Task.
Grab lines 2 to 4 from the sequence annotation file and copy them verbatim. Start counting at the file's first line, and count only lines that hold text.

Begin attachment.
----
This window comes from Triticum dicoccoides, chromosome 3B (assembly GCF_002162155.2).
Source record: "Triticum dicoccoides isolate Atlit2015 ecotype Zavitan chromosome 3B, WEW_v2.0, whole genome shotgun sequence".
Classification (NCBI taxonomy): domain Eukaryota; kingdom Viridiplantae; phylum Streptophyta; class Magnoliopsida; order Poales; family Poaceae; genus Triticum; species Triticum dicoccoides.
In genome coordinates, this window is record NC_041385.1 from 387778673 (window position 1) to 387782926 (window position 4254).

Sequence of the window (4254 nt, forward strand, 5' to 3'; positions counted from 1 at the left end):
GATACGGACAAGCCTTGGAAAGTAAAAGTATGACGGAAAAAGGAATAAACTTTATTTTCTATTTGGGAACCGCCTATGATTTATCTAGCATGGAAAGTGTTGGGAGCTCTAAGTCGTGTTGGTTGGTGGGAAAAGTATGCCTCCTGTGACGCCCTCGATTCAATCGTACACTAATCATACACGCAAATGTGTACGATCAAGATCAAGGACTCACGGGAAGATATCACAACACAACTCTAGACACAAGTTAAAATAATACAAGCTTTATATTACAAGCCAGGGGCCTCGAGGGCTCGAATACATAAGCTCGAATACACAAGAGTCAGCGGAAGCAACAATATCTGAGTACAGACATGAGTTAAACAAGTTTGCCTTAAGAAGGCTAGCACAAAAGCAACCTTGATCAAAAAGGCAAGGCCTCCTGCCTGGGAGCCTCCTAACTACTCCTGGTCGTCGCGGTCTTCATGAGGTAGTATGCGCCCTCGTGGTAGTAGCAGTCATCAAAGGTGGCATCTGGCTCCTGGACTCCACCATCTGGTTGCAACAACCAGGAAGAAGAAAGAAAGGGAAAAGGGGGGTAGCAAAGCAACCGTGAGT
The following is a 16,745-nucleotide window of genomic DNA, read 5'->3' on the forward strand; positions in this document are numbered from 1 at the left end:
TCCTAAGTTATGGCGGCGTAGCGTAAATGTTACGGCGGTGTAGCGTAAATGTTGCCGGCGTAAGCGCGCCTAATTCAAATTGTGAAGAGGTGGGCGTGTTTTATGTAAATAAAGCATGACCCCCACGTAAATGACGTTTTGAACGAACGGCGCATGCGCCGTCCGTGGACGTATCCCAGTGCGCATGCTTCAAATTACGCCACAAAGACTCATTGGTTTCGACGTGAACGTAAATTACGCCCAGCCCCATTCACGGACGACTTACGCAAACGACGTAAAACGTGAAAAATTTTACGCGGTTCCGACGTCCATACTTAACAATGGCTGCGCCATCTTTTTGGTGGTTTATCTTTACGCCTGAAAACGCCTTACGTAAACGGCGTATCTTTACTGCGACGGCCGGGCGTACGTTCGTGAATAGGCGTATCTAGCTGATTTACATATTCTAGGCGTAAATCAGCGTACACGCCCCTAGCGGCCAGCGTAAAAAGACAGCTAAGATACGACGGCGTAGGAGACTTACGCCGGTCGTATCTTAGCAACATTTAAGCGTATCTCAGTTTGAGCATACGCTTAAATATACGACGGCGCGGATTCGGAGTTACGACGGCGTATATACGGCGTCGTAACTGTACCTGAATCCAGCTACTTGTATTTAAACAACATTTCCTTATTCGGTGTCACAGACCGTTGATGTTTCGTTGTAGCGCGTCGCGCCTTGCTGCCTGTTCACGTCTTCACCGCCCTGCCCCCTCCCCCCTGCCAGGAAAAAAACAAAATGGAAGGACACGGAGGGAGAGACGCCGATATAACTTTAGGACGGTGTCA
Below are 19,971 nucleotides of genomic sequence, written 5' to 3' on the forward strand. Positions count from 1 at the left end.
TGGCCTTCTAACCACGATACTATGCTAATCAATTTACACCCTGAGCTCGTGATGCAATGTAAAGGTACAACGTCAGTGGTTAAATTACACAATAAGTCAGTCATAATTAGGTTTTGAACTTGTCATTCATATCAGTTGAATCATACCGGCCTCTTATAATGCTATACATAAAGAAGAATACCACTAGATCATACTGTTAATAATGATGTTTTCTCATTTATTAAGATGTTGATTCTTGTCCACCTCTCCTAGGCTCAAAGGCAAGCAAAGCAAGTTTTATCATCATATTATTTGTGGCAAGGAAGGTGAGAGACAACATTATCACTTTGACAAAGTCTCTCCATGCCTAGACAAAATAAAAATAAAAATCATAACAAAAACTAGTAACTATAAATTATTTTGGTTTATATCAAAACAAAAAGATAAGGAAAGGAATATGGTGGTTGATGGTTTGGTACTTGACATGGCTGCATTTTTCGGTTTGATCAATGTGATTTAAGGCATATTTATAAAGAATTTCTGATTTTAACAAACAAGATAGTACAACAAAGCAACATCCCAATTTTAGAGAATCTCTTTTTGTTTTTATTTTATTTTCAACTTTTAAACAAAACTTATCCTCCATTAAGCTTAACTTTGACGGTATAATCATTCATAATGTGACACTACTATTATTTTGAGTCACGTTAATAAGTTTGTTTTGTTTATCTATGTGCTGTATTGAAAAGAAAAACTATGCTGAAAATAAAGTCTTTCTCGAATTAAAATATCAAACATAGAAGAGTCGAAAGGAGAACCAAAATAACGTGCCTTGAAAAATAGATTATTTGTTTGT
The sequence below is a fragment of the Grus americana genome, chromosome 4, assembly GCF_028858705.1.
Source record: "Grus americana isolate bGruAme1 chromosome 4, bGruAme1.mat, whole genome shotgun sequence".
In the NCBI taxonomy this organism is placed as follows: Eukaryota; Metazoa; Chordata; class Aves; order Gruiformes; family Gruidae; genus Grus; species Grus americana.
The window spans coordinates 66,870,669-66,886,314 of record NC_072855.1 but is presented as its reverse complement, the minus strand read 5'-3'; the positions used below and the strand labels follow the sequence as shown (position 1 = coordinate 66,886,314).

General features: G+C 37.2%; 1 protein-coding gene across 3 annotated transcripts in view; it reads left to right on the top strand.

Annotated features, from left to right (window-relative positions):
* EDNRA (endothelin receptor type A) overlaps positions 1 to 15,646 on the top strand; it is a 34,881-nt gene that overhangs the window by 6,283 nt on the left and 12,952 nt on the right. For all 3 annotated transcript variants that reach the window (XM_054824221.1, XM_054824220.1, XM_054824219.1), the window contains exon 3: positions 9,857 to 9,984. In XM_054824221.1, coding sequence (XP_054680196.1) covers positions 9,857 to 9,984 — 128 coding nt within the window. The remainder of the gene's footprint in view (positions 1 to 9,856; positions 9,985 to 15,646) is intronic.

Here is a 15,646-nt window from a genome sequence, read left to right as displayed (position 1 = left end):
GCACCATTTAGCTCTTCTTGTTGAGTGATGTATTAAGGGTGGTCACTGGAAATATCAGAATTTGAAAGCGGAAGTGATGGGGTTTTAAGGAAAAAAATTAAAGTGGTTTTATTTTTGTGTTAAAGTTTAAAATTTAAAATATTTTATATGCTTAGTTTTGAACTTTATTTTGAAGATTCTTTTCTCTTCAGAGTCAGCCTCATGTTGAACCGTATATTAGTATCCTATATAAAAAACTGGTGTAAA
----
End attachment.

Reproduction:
Source record: "Triticum dicoccoides isolate Atlit2015 ecotype Zavitan chromosome 3B, WEW_v2.0, whole genome shotgun sequence".
Classification (NCBI taxonomy): domain Eukaryota; kingdom Viridiplantae; phylum Streptophyta; class Magnoliopsida; order Poales; family Poaceae; genus Triticum; species Triticum dicoccoides.
In genome coordinates, this window is record NC_041385.1 from 387778673 (window position 1) to 387782926 (window position 4254).